• Analytical– In these types of applications, the end-user is more interested in doing analysis based on data. Data reporting and forecasting are the major objectives of analytical databases. These types of databases may only have a lesser number of inserts and updates. The major objective of analytical databases is to fetch data and analyze it as quickly as possible. These types of databases are officially known as OLAP.
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2. Split your data into logical pieces

While considering the 3NF, it comes as the first rule of the same. One of the major signs of violation of this first rule is that the queries may have too many passing functions as substrings, char_index, etc. In such cases, this rule has to be applied. For example, there may be various names to carry in a table, and you cannot imagine which type of query you may end up with. In this case, the best approach is to break the fields into further logical pieces to optimize queries with cleaner looks. For splitting databases into logical units of data, you can get the assistance of providers like RemoteDBA.com.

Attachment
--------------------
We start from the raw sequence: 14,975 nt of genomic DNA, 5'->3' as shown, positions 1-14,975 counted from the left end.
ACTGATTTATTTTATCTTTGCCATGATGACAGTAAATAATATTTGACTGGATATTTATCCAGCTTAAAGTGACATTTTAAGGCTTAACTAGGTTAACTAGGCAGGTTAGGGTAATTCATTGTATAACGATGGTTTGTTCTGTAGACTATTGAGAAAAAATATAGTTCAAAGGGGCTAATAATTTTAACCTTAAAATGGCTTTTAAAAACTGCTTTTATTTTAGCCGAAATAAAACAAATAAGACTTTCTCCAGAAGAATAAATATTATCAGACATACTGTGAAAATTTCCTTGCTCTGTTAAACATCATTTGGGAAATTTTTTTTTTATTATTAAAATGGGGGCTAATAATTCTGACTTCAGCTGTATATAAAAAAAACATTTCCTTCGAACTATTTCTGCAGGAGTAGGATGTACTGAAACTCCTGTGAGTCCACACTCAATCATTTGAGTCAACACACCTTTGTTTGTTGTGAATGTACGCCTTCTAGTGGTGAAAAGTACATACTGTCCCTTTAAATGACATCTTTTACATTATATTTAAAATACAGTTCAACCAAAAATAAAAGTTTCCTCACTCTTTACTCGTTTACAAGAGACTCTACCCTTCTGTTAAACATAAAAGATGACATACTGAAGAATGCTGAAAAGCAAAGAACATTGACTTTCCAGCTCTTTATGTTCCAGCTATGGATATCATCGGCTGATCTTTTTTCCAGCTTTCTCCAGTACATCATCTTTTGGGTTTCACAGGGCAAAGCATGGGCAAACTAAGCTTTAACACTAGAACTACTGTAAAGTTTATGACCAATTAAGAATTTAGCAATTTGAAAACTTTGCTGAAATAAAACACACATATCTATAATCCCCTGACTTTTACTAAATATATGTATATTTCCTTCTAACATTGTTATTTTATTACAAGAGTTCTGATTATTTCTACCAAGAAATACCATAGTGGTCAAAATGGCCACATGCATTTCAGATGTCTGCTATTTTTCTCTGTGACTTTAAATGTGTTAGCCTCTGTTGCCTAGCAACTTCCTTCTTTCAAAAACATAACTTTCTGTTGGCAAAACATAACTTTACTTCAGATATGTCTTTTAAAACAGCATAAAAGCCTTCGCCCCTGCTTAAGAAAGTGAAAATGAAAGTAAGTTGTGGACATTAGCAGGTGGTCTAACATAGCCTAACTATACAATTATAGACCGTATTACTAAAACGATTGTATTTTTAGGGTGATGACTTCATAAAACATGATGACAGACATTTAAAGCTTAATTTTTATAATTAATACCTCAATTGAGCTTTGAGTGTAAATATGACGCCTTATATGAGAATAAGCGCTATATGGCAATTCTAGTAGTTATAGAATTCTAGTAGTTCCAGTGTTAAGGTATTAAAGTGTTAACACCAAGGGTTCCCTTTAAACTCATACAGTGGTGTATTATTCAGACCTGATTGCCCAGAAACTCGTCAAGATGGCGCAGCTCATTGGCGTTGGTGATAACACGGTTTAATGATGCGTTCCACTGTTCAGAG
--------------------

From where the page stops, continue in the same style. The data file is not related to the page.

3. do not overdose the rule above

We have to be aware of the fact that developers are adamant creatures. If you tell them to do something a specific way, they will keep on doing it and soon go on the verge of overdoing it. Sometimes, they overdo it to the extent that it leads to many unwanted complications. This also applies to the rule of fragmentation, which we discussed above.